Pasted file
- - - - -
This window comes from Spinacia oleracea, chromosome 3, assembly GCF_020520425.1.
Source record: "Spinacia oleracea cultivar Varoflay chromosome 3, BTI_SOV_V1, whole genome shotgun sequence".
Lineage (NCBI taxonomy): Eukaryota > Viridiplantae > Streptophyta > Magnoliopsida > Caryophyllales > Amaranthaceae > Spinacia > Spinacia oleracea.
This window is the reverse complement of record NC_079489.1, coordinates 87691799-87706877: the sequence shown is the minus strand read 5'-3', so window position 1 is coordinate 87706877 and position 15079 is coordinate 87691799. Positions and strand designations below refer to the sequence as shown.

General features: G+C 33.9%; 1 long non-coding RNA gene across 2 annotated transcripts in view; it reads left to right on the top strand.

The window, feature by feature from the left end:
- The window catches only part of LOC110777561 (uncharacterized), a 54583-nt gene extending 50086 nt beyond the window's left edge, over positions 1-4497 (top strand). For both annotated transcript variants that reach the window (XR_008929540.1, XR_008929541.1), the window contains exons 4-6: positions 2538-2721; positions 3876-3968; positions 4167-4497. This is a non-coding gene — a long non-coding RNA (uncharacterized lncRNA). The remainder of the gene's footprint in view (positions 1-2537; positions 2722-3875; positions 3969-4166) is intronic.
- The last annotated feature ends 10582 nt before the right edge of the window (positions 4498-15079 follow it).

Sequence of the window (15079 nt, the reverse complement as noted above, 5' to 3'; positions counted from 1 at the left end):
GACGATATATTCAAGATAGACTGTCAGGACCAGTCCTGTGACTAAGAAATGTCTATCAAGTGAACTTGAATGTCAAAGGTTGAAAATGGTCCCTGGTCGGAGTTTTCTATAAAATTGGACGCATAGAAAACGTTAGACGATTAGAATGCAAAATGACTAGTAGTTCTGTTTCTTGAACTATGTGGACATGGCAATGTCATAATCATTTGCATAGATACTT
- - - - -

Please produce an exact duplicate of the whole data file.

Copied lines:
This window comes from Spinacia oleracea, chromosome 3, assembly GCF_020520425.1.
Source record: "Spinacia oleracea cultivar Varoflay chromosome 3, BTI_SOV_V1, whole genome shotgun sequence".
Lineage (NCBI taxonomy): Eukaryota > Viridiplantae > Streptophyta > Magnoliopsida > Caryophyllales > Amaranthaceae > Spinacia > Spinacia oleracea.
This window is the reverse complement of record NC_079489.1, coordinates 87691799-87706877: the sequence shown is the minus strand read 5'-3', so window position 1 is coordinate 87706877 and position 15079 is coordinate 87691799. Positions and strand designations below refer to the sequence as shown.

General features: G+C 33.9%; 1 long non-coding RNA gene across 2 annotated transcripts in view; it reads left to right on the top strand.

The window, feature by feature from the left end:
- The window catches only part of LOC110777561 (uncharacterized), a 54583-nt gene extending 50086 nt beyond the window's left edge, over positions 1-4497 (top strand). For both annotated transcript variants that reach the window (XR_008929540.1, XR_008929541.1), the window contains exons 4-6: positions 2538-2721; positions 3876-3968; positions 4167-4497. This is a non-coding gene — a long non-coding RNA (uncharacterized lncRNA). The remainder of the gene's footprint in view (positions 1-2537; positions 2722-3875; positions 3969-4166) is intronic.
- The last annotated feature ends 10582 nt before the right edge of the window (positions 4498-15079 follow it).

Sequence of the window (15079 nt, the reverse complement as noted above, 5' to 3'; positions counted from 1 at the left end):
GACGATATATTCAAGATAGACTGTCAGGACCAGTCCTGTGACTAAGAAATGTCTATCAAGTGAACTTGAATGTCAAAGGTTGAAAATGGTCCCTGGTCGGAGTTTTCTATAAAATTGGACGCATAGAAAACGTTAGACGATTAGAATGCAAAATGACTAGTAGTTCTGTTTCTTGAACTATGTGGACATGGCAATGTCATAATCATTTGCATAGATACTT